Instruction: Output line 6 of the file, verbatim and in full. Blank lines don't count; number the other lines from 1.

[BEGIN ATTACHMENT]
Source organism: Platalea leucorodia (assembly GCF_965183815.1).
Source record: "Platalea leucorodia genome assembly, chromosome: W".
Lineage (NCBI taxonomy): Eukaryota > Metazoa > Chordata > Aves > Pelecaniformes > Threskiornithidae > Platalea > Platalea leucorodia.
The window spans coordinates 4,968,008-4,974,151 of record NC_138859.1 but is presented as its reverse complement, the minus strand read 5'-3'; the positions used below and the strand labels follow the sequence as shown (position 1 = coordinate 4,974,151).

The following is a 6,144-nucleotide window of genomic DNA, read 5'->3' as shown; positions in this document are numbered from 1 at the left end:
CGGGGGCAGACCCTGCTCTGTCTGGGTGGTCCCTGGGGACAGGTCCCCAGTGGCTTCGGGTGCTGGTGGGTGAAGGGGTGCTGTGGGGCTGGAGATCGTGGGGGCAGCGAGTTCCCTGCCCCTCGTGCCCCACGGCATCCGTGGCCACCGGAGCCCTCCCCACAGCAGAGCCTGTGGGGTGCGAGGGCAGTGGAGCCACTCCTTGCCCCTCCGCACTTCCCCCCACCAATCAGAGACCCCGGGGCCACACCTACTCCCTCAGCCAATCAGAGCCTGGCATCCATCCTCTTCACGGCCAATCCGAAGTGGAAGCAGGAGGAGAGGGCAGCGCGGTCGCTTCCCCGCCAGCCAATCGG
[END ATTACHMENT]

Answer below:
CGGGGGCAGACCCTGCTCTGTCTGGGTGGTCCCTGGGGACAGGTCCCCAGTGGCTTCGGGTGCTGGTGGGTGAAGGGGTGCTGTGGGGCTGGAGATCGTGGGGGCAGCGAGTTCCCTGCCCCTCGTGCCCCACGGCATCCGTGGCCACCGGAGCCCTCCCCACAGCAGAGCCTGTGGGGTGCGAGGGCAGTGGAGCCACTCCTTGCCCCTCCGCACTTCCCCCCACCAATCAGAGACCCCGGGGCCACACCTACTCCCTCAGCCAATCAGAGCCTGGCATCCATCCTCTTCACGGCCAATCCGAAGTGGAAGCAGGAGGAGAGGGCAGCGCGGTCGCTTCCCCGCCAGCCAATCGG